This time last year, Bolivia and the rest of the world was buzzing about the inauguration of President Evo Morales and the novelty of it all. With approval ratings at sky-high levels, many wondered and were hopeful about the upcoming year. Would he follow through with all of his campaign promises? Since then, bloggers have remained attentive to the positive and negative changes implemented by this new government. Many blogs have emerged as clear critics of this administration, while other have continued to steer clear of politics.
Edmundo Paz Soldán, award-winning Bolivian author, rarely writes about politics on his blog Río Fugitivo [ES]. However, he took the opportunity to discuss his tally regarding Morales’ first year and how it has proven to be quite disappointing, following this hopeful feeling.
A un año de gobierno, está claro el lider sindical sigue mandando en el Palacio Quemado, y que los profundos cambios políticos, sociales y económicos impulsados por su gobierno –nacionalización del petróleo, una nueva reforma agraria, mayor centralización del poder– se intentan imponer a través de un estilo autoritario, verticalista, que no tolera disensos ni oposición alguna. El proyecto político de Evo y el MAS es claro: crear una hegemonía de corte populista articulada en torno a lo indígena.
En su búsqueda del poder absoluto, Evo y el vicepresidente García Linera han fomentado la polarización racial y regional de una Bolivia de por sí muy fragmentada. La confrontación verbal ya ha dado paso a los balazos y a los machetazos. A un año de conducción del aparato estatal, los logros del gobierno –inclusión de sectores tradicionalmente excluidos, acuerdos energéticos beneficiosos, un clima de distensión con Chile, mayor presencia internacional— se ven oscurecidos por su tendencia natural a la intolerancia. Evo está haciendo todo lo posible para tornar una fácil victoria en una derrota. Ojalá que un posible gran líder no termine siendo recordado como el hombre que llevó a Bolivia a la guerra civil.
A year later, it is clear that the union leader still is in charge in the Burned Palace (name of the presidential palace) and that the profound political, social and economic changes pushed by his government – nationalization of petroleum, a new agrarian reform, increased centralization of power – that was attempted through an authoritarian style, vertical and that does not tolerate dissent or any form of opposition. The political project of Evo and of MAS is clear – create a hegemony of populism articulated through the indigenous.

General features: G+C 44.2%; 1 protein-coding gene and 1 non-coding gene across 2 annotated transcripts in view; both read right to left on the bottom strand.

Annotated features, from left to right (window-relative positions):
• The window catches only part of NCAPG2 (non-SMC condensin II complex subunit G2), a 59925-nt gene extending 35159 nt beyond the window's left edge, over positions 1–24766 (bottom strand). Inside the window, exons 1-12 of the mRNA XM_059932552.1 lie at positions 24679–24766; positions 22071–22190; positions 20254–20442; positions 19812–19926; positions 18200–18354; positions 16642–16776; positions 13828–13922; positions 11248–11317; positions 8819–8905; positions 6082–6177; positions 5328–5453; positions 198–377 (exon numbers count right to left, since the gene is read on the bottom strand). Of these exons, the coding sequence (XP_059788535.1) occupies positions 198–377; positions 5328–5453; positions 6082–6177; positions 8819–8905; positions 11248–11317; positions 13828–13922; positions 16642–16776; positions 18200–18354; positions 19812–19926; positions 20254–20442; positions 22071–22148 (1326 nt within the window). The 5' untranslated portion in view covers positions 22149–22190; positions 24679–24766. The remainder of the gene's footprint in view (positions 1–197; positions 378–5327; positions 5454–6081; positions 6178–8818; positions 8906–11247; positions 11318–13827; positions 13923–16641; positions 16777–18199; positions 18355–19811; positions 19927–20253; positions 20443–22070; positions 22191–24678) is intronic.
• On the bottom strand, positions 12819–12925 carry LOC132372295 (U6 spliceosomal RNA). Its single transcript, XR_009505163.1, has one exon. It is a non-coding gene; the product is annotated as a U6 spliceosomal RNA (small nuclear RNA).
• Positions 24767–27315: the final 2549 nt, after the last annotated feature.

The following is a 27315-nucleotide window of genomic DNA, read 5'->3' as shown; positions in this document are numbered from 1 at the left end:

In his search for absolute power, Evo and his vice-president Garcia Linera have fomented the racial and regionalist polarization of a fragmented Bolivia. The verbal confrontation have already made way to bullets and machetes. After a year in power, the accomplishments of the government – the inclusion of groups traditionally excluded, beneficial energy agreements, goodwill towards Chile, and increased international presence – are overshadowed by its natural tendency of intolerance. Evo is doing everything possible to make an easy victory into a defeat. Hopefully, a great leader does not end up being remembered as the man that took Bolivia towards civil war.
Some of this use of rhetoric caught Andres Pucci’s eye, especially the use of a ten-year old boy to rally supporters. Pucci laments, as do his readers, that the boy was used for such a publicity. Briegel Busch of Bolivia-Eclipse [ES] gives his thoughts on the matter.
En general Morales ha pecado de soberbio, y ha menospreciado la opinión de quienes no están de acuerdo con él. Me parece que no ha podido asumir la figura de Jefe de Estado por encima de los intereses de los grupos a los que representa. Además, ha abusado del discurso agresivo en contra de la “oligarquía”, hasta hacer que la clase media se sienta amenazada.